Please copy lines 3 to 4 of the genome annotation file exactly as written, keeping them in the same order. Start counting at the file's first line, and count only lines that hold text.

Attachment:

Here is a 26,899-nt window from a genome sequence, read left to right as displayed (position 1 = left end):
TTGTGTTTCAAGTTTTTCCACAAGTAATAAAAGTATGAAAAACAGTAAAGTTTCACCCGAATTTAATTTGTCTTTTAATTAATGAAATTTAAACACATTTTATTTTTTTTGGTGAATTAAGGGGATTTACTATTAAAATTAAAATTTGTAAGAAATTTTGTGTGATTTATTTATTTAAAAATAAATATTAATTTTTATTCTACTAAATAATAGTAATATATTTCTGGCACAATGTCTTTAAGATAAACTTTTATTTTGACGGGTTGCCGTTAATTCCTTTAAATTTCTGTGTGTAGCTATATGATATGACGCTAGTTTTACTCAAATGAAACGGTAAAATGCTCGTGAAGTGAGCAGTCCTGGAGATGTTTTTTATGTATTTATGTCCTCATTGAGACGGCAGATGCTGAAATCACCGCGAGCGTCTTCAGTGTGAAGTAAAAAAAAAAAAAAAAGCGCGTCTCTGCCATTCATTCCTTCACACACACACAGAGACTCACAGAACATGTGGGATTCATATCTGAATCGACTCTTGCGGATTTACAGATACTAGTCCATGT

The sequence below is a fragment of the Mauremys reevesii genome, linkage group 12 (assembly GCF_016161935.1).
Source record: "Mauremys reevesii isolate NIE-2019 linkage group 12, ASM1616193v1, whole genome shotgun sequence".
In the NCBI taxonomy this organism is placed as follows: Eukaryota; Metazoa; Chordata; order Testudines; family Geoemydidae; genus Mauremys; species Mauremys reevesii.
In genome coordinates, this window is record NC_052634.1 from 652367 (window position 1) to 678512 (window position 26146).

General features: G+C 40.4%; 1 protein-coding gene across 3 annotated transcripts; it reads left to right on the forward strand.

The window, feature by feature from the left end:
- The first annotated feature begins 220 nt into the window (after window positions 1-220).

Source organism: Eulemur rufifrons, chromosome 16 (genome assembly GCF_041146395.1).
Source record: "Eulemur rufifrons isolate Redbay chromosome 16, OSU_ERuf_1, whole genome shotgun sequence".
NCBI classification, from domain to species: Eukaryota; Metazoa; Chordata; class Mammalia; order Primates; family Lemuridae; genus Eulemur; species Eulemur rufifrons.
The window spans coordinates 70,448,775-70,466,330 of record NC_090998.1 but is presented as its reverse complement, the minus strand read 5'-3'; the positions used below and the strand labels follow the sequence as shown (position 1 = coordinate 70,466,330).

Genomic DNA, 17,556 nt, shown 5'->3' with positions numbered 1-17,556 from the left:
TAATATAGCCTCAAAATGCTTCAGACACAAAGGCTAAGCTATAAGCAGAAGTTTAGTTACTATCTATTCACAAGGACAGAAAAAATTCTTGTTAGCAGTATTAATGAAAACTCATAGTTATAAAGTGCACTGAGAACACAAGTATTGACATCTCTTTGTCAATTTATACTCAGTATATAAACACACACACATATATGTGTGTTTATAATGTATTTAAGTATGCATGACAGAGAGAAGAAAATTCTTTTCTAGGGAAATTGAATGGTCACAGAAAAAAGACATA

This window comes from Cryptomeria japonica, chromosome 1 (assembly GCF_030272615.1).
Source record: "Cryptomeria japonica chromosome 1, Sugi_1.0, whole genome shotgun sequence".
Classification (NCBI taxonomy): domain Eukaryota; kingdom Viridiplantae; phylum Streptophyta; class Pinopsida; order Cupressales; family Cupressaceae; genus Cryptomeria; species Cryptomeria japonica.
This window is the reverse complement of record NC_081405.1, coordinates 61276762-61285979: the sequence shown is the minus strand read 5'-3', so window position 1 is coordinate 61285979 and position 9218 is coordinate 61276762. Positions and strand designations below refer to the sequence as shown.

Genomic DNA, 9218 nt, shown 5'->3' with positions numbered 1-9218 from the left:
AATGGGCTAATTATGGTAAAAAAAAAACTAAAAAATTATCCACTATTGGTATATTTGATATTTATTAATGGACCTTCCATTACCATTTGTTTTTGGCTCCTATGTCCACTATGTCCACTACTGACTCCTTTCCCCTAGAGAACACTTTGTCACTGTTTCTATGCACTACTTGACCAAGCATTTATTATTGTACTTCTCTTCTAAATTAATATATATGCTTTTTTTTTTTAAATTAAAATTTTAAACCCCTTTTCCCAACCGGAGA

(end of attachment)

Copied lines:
The sequence below is a fragment of the Mauremys reevesii genome, linkage group 12 (assembly GCF_016161935.1).
Source record: "Mauremys reevesii isolate NIE-2019 linkage group 12, ASM1616193v1, whole genome shotgun sequence".